Thursday, June 9, 2022
With Reportedly Murdered, Walters has a realistic reporter-turned-detective mystery. Each character, all unique and intriguing, is a viable suspect. The colorful cast is what keeps this story so rich.
Reportedly Murdered is a fast-paced, easy read that is hard to put down. Set in New York City, it feels like a good old fashioned whodunnit detective mystery, even though Gregory isn’t really a detective.
Friday, February 18, 2022
How does Gregory Thackery, a novice reporter working for a third-rate newsweekly, scoop the New York Press, the New York Daily Tribune, New York News Journal, and the vaunted New York Dispatch, America's so-called "newspaper of historical memory"? Luck? Common sense? Hidden connections? Even the clueless Gregory doesn't know for sure.
“Geoffrey Walters brings deadpan wit and well-wrought prose to bear on a genre that too easily devolves into formulaic and unfunny noir, knowing all the while that—as Flannery O’Connor put it—‘evil is not a problem to be solved but a mystery to be endured.’” Joshua Hren, author of Infinite Regress
Preview my book or request a review copy at: Reportedly Murdered
Thursday, January 20, 2022
Wednesday, September 22, 2021
Friday, January 1, 2021
Thursday, September 3, 2020
Available through Sunbury Press
The Review publishes authors from, living in, or writing about northern Appalachia.
Most importantly, it seeks work that best conveys the character of the people and places of the region and which represents it as both distinct from and part of greater Appalachia.
The publication holds a vision of serving as a catalyst to more novels, poetry, essays, history, memoir, drama, and other modes of literary writing that represent, in some way, our region.
The exposure offered by the Review generates support for the authors of Northern Appalachia, ensuring that the voice of this remarkable part of the country is acknowledged, appreciated, and preserved.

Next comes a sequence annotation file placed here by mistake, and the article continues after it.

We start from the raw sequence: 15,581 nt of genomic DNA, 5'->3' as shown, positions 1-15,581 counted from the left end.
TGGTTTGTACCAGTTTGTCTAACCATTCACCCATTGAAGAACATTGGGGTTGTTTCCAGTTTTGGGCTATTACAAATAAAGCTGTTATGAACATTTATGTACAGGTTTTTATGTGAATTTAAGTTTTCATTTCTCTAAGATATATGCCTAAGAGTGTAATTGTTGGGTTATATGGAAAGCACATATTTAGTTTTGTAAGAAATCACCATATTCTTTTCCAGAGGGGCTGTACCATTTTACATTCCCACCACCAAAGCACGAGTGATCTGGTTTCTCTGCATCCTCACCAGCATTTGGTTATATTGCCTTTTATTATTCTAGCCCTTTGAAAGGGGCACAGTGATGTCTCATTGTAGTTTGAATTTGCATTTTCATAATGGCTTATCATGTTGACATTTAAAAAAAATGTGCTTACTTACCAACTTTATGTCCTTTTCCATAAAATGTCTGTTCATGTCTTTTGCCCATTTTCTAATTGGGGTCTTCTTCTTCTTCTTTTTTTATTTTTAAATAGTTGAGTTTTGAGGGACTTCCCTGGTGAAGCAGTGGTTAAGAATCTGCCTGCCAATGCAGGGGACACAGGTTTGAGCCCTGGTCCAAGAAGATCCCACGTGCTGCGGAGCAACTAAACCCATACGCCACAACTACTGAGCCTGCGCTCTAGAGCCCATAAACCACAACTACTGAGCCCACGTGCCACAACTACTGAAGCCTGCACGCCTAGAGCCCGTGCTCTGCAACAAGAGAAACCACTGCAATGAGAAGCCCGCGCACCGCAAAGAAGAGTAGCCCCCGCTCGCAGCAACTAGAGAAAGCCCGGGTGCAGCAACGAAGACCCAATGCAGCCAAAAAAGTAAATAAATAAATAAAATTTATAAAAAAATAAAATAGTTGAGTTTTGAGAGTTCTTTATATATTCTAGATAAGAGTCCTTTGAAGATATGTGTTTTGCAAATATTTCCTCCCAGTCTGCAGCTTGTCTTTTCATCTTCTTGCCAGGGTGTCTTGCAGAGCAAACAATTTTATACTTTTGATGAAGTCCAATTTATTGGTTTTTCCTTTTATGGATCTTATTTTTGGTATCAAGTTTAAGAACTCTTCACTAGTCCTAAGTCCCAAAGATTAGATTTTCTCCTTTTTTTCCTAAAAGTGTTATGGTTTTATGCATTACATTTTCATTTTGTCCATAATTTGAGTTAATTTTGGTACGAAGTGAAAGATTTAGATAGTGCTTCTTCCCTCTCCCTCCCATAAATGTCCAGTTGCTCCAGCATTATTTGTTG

by Northern Appalachia Review
Saturday, February 15, 2020
Monday, January 20, 2020
Sunday, October 6, 2019
My first novel, NEVER SAY MURDER, has been re-released. It's an amateur sleuth murder mystery originally published in 2005 by a small press. NEVER SAY MURDER is part one of a five part series featuring Gregory Thackery, a young man who always seems to become the prime suspect in a murder he must investigate.
"Walters manages to deliver, no matter what your preference in fiction may be. Fast paced and a fast read, he weaves a story that will keep you on the edge of your seat and manages to mix in some new elements." —POD-DY Mouth
"Mr. Walters bares down description to its elements and spins a tale of believable events and motivational reasons for his character to find the truth. The style is blunt and fast paced. Following the hero’s journey, NEVER SAY MURDER has a well defined story line." —Futures Mystery Anthology Magazine
"The narrative premise is solid, and the author demonstrates a particular talent for creating a viable set of suspects." —Kirkus Discoveries
"NEVER SAY MURDER is almost a pulp detective story, except there is no detective involved. But Walters infuses his tale with all the great qualities of Nero Wolfe's Archie. Greg is the hero and narrator of the story. There is a murderer out there and colorful characters who have something to hide. The plot takes place in New York, the Gotham of murder. A great tale!" —Midwest Book Review